Introduction: blood sugar level) with disruption of carbohydrate, fat,

Introduction:

This
report is an evaluation of an assessment done on the management of poor control
of type 2 diabetes, by a trainee pharmacist independent prescriber in a GP
surgery. During consultation, a history taking process involving patient’s
presenting complaint, medical and drug history, blood test results and diabetic
foot test were examined to reach a known diagnosis (type 2 diabetes). The signs
and symptoms of type 2 diabetes, exhibited by the patient are then critically
analysed and discussed to understand the pathophysiology of the condition.

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Diabetes
is a rapidly chronic condition that affects large number of people
worldwide,  causing increase in
morbidity, mortality and healthcare expenses (Hughes et al, 2017). It is a progressive disease that causes
hyperglycaemia (increase in blood sugar level) with disruption of carbohydrate,
fat, and protein metabolism (Shareef, Fernandes and Samaga, 2015). It is
estimated that more than 4 million in the UK will develop diabetes by 2025 (Bowron
et al, 2011).

The
clinical role of a pharmacist independent prescriber in a GP surgery involves
developing an effective understanding with patients, carers and other
prescribers, with the application of one’s clinical knowledge and skills, to
formulate a diagnosis and treatment plan. As part of the role, the
pathophysiology, signs and symptoms of the disease treated, needs to be fully
understood, and one should know how to take precise history and do relevant
clinical examination when required to treat a condition (General Pharmaceutical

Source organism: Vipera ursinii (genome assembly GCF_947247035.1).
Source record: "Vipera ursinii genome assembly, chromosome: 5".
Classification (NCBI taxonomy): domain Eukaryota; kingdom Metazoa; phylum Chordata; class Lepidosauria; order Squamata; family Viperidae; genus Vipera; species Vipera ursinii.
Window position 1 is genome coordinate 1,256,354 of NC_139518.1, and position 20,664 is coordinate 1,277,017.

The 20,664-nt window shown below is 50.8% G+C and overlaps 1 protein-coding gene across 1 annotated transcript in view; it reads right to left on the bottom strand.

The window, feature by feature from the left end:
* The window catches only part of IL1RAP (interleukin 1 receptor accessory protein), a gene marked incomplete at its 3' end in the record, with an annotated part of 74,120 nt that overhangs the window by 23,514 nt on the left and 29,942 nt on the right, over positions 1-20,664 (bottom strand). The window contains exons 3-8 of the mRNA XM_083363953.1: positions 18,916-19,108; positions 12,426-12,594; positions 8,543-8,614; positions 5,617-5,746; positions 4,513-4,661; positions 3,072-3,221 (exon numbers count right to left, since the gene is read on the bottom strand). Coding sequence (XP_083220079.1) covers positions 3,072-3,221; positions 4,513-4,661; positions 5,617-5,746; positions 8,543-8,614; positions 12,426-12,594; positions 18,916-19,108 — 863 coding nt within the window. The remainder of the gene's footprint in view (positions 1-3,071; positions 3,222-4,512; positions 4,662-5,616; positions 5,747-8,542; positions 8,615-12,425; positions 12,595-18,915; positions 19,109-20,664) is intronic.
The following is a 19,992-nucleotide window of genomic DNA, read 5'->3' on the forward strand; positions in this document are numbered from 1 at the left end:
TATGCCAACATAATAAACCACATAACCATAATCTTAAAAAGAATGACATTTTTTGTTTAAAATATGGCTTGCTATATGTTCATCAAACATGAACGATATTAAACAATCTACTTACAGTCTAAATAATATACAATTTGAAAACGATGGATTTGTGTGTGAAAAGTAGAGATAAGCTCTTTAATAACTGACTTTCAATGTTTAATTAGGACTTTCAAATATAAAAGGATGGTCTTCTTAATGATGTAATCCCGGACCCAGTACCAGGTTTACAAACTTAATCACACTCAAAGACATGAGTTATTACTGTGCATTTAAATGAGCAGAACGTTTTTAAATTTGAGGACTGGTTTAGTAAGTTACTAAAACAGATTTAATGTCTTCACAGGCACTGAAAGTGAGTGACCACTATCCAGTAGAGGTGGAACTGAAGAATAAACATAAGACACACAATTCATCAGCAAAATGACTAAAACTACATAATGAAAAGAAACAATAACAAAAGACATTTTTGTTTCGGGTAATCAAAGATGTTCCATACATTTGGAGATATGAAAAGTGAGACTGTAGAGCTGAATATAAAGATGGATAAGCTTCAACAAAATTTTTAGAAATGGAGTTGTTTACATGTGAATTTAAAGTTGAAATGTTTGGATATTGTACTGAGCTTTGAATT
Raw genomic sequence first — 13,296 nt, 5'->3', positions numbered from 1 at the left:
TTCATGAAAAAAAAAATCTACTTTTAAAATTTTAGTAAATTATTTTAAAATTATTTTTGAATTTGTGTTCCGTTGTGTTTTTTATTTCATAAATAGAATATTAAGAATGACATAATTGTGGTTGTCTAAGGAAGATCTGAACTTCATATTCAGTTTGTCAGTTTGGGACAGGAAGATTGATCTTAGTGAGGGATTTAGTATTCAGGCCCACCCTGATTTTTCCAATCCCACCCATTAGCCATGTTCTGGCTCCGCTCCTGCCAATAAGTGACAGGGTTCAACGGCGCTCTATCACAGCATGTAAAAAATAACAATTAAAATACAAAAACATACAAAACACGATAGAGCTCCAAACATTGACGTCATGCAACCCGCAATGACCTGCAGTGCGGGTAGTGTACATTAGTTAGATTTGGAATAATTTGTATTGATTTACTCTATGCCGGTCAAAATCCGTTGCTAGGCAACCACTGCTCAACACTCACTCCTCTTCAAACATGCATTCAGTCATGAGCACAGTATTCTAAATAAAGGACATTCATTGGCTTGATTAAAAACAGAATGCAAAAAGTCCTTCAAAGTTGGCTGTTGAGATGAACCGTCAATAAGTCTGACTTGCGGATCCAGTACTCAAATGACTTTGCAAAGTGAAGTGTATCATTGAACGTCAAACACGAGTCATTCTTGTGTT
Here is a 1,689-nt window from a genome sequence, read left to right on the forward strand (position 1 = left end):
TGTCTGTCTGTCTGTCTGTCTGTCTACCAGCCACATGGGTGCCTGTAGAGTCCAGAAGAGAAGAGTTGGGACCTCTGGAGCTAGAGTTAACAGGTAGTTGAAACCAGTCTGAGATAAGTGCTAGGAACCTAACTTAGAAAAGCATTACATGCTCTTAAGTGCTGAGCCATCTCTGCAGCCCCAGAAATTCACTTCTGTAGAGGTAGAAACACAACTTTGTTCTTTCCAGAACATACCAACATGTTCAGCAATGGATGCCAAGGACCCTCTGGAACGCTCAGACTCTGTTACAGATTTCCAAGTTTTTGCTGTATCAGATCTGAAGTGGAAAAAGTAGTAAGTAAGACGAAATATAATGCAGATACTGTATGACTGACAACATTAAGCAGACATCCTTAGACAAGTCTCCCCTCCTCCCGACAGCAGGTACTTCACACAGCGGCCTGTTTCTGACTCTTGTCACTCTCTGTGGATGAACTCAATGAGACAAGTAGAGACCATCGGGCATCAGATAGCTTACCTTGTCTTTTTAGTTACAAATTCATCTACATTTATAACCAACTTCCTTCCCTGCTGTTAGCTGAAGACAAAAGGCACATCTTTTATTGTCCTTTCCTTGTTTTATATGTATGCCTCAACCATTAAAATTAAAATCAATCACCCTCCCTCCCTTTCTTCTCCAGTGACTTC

Council (GPHC), 2016).

The
role of pharmacists has evolved considerably over the past three decades and
the focus has changed from product to patient orientation (Shareef, Fernandes
and Samaga, 2015). This has improved the management of diabetes with hospital
admission rates going considerably down and enhancing quality of life in
diabetic patients (Bowron et al, 2011). With increase in healthcare
demands and predicted shortages of GP’s and practice nurses in the near future,
it is important to manage chronic conditions such as diabetes on an ageing
population. In tackling patients early on, pharmacist independent prescribers
are in an ideal position to manage lifestyle factors that contribute to
diabetes, and potentially reverse the trend in line with the NHS five year
forward view (2017).

Medicine
compliance among patients with chronic conditions averages only 50% according
to World Health Organisation (WHO), costing the UK around  £500 million. Clinical pharmacists doing
medication review clinics have made an impact on non-compliance, thereby saving
NHS millions of pounds (Stone and Williams, 2015).

Moreover,
studies conducted so far have shown that patients have valued pharmacist
prescribing as an alternative to doctors in primary care. Practice pharmacist
can also reduce the burden on GPs by dealing with patient requests, repeat
prescriptions and queries along with booking appointments for essential blood tests
and for follow up to titrate the drug regimen, thereby allowing GP’s to
concentrate on other complex matters with regards to patients medical
conditions (Stone and Williams, 2015).

 

 

Known diagnosis: Type 2
diabetes.

Appendix
1 shows that the patient (A.M.) presents with symptoms of type 2 diabetes that
is not under control due to her high HbA1c levels.

Type
2 diabetes is a long term metabolic disorder that occurs due to decreased
insulin secretion by the pancreatic ? cells and insulin resistance, resulting
in hyperglycaemia (National Institute for Health and Care Excellence (NICE),
2015). The risk factors that increases the chances of developing type 2
diabetes are obesity, increasing age, ethnicity and family history (Kumar and Clark,
2017). Medical conditions such as hypertension, hyperlipidemia, central obesity
can give rise to or worsen type 2 diabetes (Olokoba, Obateru and Olokoba, 2012).